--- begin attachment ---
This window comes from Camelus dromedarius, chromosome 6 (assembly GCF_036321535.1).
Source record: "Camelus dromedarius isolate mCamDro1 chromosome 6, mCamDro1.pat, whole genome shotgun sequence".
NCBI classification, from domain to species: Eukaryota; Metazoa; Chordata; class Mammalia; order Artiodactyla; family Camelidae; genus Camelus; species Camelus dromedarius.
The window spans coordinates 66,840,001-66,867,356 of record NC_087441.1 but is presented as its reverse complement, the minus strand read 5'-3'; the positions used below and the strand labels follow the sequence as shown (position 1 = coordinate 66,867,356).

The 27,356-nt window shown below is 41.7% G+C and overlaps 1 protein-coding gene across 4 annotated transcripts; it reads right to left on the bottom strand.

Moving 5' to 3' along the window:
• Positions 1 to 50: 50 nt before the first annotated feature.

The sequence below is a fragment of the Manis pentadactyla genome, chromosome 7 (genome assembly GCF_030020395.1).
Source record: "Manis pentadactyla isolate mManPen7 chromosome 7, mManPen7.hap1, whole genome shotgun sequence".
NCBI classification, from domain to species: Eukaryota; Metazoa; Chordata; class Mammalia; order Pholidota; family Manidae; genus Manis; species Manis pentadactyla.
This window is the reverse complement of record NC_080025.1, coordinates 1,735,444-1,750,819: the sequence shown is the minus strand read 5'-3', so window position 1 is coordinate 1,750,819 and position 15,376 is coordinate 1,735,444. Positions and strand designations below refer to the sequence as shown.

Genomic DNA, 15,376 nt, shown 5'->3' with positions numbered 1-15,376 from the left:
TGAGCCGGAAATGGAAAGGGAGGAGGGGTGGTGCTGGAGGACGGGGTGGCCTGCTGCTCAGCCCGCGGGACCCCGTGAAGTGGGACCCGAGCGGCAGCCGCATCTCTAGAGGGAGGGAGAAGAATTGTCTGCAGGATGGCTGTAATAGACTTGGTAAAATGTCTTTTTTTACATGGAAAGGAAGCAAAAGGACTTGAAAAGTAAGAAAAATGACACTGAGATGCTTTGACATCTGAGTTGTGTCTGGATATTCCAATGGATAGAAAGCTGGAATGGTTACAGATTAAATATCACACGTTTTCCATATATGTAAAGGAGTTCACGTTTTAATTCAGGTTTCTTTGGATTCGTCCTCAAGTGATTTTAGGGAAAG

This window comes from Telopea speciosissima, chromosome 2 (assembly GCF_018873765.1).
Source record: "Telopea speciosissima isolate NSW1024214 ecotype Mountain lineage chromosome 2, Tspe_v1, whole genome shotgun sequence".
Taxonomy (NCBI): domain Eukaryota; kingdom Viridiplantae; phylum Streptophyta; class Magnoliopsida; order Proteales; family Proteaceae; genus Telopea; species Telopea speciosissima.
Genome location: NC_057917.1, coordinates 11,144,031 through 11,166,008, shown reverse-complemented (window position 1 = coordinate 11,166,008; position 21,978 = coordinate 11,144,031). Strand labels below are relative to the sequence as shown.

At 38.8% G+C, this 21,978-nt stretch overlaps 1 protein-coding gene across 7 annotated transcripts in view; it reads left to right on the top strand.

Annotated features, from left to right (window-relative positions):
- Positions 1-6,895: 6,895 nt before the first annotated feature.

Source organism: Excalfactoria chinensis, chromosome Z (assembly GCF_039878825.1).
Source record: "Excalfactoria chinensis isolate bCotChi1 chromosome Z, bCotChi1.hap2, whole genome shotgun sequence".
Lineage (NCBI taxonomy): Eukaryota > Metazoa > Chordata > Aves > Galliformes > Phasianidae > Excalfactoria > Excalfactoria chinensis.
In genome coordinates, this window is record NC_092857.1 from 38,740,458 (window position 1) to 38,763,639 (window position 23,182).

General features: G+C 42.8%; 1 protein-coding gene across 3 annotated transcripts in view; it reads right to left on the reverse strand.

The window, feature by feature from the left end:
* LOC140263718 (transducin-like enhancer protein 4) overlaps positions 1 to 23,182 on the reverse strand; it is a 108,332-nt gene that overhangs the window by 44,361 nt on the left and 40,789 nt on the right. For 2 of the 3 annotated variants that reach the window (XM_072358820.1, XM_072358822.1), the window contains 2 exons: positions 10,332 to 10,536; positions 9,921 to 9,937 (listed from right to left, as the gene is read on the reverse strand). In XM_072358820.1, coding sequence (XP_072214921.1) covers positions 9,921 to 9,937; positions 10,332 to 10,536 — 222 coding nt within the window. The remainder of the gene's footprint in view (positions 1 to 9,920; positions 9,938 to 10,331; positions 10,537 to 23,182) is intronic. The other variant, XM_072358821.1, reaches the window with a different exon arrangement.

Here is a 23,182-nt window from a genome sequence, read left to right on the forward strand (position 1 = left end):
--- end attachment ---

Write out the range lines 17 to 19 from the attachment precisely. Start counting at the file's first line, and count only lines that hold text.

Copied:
Genome location: NC_057917.1, coordinates 11,144,031 through 11,166,008, shown reverse-complemented (window position 1 = coordinate 11,166,008; position 21,978 = coordinate 11,144,031). Strand labels below are relative to the sequence as shown.

At 38.8% G+C, this 21,978-nt stretch overlaps 1 protein-coding gene across 7 annotated transcripts in view; it reads left to right on the top strand.

Annotated features, from left to right (window-relative positions):